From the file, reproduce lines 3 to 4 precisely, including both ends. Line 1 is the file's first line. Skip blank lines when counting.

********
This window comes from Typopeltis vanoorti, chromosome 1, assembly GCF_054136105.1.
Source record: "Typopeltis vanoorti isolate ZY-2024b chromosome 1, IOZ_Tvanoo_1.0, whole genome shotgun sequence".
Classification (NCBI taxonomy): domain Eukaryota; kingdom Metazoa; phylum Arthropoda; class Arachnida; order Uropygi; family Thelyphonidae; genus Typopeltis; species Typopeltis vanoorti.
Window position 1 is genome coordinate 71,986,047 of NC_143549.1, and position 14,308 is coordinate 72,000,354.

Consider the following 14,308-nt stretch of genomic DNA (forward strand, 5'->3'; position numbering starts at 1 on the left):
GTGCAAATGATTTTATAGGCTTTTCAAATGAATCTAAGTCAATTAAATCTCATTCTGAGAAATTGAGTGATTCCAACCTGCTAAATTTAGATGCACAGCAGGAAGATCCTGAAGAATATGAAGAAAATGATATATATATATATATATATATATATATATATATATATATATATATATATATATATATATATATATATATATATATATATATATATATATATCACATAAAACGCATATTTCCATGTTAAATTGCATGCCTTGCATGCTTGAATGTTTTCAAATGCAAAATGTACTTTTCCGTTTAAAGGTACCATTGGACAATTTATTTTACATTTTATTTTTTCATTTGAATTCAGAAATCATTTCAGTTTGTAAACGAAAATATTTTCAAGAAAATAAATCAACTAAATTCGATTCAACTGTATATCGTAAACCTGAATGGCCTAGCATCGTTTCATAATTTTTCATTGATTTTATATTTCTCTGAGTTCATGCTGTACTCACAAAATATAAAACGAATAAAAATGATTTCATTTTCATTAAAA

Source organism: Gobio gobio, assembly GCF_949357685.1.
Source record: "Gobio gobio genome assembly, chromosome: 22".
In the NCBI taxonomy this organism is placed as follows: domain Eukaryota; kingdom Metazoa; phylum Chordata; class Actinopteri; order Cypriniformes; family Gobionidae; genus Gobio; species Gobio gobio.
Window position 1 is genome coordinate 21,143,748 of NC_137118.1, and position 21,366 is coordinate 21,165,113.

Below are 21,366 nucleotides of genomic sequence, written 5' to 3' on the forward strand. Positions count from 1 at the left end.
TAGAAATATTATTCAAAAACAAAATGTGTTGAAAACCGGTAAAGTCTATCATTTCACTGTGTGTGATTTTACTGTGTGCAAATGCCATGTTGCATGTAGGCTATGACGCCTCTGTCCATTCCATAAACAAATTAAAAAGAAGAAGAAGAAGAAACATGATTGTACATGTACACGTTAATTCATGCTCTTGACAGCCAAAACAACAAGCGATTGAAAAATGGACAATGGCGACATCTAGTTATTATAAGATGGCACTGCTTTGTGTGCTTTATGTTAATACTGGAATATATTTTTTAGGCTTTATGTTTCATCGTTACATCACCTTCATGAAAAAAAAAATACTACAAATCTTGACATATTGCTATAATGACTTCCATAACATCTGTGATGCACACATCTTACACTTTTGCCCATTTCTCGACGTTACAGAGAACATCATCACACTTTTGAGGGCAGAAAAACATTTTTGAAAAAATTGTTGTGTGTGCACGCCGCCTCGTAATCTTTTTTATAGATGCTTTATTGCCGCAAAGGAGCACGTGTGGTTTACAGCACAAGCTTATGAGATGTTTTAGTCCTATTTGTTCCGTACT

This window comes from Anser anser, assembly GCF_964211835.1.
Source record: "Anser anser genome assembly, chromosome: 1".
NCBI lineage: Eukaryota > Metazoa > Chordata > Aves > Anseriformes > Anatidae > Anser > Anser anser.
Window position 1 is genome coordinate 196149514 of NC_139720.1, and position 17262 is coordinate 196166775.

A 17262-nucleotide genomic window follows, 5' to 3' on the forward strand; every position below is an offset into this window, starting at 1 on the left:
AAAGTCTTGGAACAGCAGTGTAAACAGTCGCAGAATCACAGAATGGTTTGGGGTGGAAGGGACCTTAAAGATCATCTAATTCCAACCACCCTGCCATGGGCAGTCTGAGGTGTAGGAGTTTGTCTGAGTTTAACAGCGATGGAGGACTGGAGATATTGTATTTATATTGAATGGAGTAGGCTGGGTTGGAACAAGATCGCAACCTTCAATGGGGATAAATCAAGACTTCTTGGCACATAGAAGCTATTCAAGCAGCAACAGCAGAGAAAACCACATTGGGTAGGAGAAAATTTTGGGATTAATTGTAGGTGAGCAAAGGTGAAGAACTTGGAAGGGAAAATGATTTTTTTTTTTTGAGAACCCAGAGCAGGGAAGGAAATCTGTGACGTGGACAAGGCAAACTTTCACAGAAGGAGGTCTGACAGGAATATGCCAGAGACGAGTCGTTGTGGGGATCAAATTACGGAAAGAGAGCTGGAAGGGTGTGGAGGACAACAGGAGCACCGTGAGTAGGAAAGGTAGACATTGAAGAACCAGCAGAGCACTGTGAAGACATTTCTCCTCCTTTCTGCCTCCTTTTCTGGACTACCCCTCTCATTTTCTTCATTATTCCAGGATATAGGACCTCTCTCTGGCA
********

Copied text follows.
Classification (NCBI taxonomy): domain Eukaryota; kingdom Metazoa; phylum Arthropoda; class Arachnida; order Uropygi; family Thelyphonidae; genus Typopeltis; species Typopeltis vanoorti.
Window position 1 is genome coordinate 71,986,047 of NC_143549.1, and position 14,308 is coordinate 72,000,354.